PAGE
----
Falklands row could hit UK's South American ambitions
By Adrian Croft
LONDON (Reuters) - Thirty years after Britain and Argentina went to war over the Falklands, relations are at their chilliest in years as Buenos Aires launches a multi-pronged diplomatic offensive to assert its claim to sovereignty over the South Atlantic islands.
While a new military conflict is seen as highly unlikely, the dispute could jeopardize Britain's drive for closer economic and trade ties with emerging Latin America powers such as Brazil that it hopes will kickstart the stagnating British economy.
The discovery of oil off the Falklands has raised the stakes, leading Argentina to threaten to sue companies involved in oil exploration and to protest to the United Nations over British "militarization" of the South Atlantic.
On Sunday, the eve of the 30th anniversary of the start of the Falklands War, the Sunday Telegraph said Argentina had threatened legal action against British and U.S. banks that gave advice to or even wrote research reports about companies involved in the Falklands oil sector.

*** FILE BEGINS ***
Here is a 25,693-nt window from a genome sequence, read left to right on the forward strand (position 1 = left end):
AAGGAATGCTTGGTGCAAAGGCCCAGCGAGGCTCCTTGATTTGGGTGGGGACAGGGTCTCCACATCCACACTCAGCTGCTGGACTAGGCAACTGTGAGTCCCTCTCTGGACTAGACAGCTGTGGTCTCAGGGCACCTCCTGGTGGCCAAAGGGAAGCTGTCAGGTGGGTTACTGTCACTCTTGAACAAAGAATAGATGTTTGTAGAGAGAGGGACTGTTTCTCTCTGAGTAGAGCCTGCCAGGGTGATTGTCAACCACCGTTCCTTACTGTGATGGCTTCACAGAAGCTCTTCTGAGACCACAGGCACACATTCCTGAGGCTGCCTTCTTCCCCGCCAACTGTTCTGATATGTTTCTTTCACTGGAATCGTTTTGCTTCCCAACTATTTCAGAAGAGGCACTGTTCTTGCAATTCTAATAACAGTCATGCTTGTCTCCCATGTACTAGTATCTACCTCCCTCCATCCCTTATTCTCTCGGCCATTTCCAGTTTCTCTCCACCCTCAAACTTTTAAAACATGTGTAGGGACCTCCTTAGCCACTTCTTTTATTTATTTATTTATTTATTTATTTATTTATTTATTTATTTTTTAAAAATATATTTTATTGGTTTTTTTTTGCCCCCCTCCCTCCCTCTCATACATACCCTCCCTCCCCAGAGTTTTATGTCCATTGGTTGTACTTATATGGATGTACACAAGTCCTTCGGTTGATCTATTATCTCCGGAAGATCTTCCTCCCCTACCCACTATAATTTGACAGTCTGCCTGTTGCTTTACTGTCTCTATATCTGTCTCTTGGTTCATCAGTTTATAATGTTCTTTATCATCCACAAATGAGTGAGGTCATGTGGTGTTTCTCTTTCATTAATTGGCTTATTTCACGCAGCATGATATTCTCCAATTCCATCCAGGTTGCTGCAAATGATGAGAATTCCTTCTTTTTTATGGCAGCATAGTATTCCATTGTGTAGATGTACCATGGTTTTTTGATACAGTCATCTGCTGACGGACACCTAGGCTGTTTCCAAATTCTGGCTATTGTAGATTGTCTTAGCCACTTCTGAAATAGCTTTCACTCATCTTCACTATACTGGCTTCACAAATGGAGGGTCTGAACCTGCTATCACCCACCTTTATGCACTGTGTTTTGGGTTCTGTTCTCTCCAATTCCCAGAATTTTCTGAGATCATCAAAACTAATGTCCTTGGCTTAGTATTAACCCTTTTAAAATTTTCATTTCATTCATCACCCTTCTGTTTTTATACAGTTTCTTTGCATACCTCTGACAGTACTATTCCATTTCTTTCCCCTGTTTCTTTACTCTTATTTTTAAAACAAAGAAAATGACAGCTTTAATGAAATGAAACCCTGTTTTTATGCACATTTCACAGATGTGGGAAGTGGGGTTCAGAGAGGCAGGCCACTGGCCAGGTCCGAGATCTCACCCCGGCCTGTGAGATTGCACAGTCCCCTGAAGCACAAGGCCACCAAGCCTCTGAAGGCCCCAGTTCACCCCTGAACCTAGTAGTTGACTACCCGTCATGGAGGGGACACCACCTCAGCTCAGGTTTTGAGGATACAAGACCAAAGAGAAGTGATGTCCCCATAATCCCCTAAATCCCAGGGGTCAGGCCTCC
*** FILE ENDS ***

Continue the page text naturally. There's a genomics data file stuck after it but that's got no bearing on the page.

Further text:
Buenos Aires has won support from regional bodies, and the Latin American trading bloc Mercosur has banned port visits by Falklands-flagged ships.
Argentine President Cristina Fernandez and British Prime Minister David Cameron have traded accusations of "colonialism".
Argentina wants to renegotiate a 1999 accord that allows a weekly flight to the Falklands by Chilean airline Lan, proposing that state-run Aerolineas Argentinas should fly to the remote islands, some 300 miles off Argentina, instead.
The islanders are skeptical, saying the change would increase Argentina's control over access to the Falklands. Continued...